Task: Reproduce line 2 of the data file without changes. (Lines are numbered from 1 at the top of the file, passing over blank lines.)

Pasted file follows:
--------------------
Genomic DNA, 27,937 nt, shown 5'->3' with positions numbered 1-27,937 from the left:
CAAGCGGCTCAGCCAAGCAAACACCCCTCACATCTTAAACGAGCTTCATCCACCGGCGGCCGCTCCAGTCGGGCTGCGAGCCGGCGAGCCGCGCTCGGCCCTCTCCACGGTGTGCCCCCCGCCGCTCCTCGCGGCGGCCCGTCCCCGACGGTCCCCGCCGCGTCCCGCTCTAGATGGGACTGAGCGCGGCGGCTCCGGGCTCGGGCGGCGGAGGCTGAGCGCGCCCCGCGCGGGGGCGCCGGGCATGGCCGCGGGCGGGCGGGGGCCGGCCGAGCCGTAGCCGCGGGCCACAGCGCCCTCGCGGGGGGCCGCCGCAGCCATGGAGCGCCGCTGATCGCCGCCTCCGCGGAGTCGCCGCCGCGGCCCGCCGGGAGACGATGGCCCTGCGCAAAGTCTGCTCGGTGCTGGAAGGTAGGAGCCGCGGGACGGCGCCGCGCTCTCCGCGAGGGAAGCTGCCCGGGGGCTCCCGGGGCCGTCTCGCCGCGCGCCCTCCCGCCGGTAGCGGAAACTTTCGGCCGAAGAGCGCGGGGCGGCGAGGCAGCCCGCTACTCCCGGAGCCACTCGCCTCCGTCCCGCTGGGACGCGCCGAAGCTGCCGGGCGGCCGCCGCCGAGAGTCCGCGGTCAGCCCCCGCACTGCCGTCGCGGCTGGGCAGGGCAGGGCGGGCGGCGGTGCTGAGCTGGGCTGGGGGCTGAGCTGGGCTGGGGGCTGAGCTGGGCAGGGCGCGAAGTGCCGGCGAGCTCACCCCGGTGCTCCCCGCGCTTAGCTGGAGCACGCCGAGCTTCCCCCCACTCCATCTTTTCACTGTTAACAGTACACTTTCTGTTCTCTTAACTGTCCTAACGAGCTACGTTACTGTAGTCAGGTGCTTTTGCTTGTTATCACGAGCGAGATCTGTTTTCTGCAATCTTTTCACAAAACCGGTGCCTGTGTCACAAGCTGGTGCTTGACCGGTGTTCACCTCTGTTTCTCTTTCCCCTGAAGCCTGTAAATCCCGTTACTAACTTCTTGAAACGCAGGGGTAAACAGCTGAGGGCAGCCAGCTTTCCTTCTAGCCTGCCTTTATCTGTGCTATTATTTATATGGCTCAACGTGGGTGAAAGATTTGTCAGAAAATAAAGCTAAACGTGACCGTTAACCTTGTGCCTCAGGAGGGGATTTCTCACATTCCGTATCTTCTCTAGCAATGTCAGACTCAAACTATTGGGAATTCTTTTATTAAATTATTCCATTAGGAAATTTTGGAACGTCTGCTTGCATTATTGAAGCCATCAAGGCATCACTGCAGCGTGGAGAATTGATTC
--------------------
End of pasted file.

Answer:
CAAGCGGCTCAGCCAAGCAAACACCCCTCACATCTTAAACGAGCTTCATCCACCGGCGGCCGCTCCAGTCGGGCTGCGAGCCGGCGAGCCGCGCTCGGCCCTCTCCACGGTGTGCCCCCCGCCGCTCCTCGCGGCGGCCCGTCCCCGACGGTCCCCGCCGCGTCCCGCTCTAGATGGGACTGAGCGCGGCGGCTCCGGGCTCGGGCGGCGGAGGCTGAGCGCGCCCCGCGCGGGGGCGCCGGGCATGGCCGCGGGCGGGCGGGGGCCGGCCGAGCCGTAGCCGCGGGCCACAGCGCCCTCGCGGGGGGCCGCCGCAGCCATGGAGCGCCGCTGATCGCCGCCTCCGCGGAGTCGCCGCCGCGGCCCGCCGGGAGACGATGGCCCTGCGCAAAGTCTGCTCGGTGCTGGAAGGTAGGAGCCGCGGGACGGCGCCGCGCTCTCCGCGAGGGAAGCTGCCCGGGGGCTCCCGGGGCCGTCTCGCCGCGCGCCCTCCCGCCGGTAGCGGAAACTTTCGGCCGAAGAGCGCGGGGCGGCGAGGCAGCCCGCTACTCCCGGAGCCACTCGCCTCCGTCCCGCTGGGACGCGCCGAAGCTGCCGGGCGGCCGCCGCCGAGAGTCCGCGGTCAGCCCCCGCACTGCCGTCGCGGCTGGGCAGGGCAGGGCGGGCGGCGGTGCTGAGCTGGGCTGGGGGCTGAGCTGGGCTGGGGGCTGAGCTGGGCAGGGCGCGAAGTGCCGGCGAGCTCACCCCGGTGCTCCCCGCGCTTAGCTGGAGCACGCCGAGCTTCCCCCCACTCCATCTTTTCACTGTTAACAGTACACTTTCTGTTCTCTTAACTGTCCTAACGAGCTACGTTACTGTAGTCAGGTGCTTTTGCTTGTTATCACGAGCGAGATCTGTTTTCTGCAATCTTTTCACAAAACCGGTGCCTGTGTCACAAGCTGGTGCTTGACCGGTGTTCACCTCTGTTTCTCTTTCCCCTGAAGCCTGTAAATCCCGTTACTAACTTCTTGAAACGCAGGGGTAAACAGCTGAGGGCAGCCAGCTTTCCTTCTAGCCTGCCTTTATCTGTGCTATTATTTATATGGCTCAACGTGGGTGAAAGATTTGTCAGAAAATAAAGCTAAACGTGACCGTTAACCTTGTGCCTCAGGAGGGGATTTCTCACATTCCGTATCTTCTCTAGCAATGTCAGACTCAAACTATTGGGAATTCTTTTATTAAATTATTCCATTAGGAAATTTTGGAACGTCTGCTTGCATTATTGAAGCCATCAAGGCATCACTGCAGCGTGGAGAATTGATTC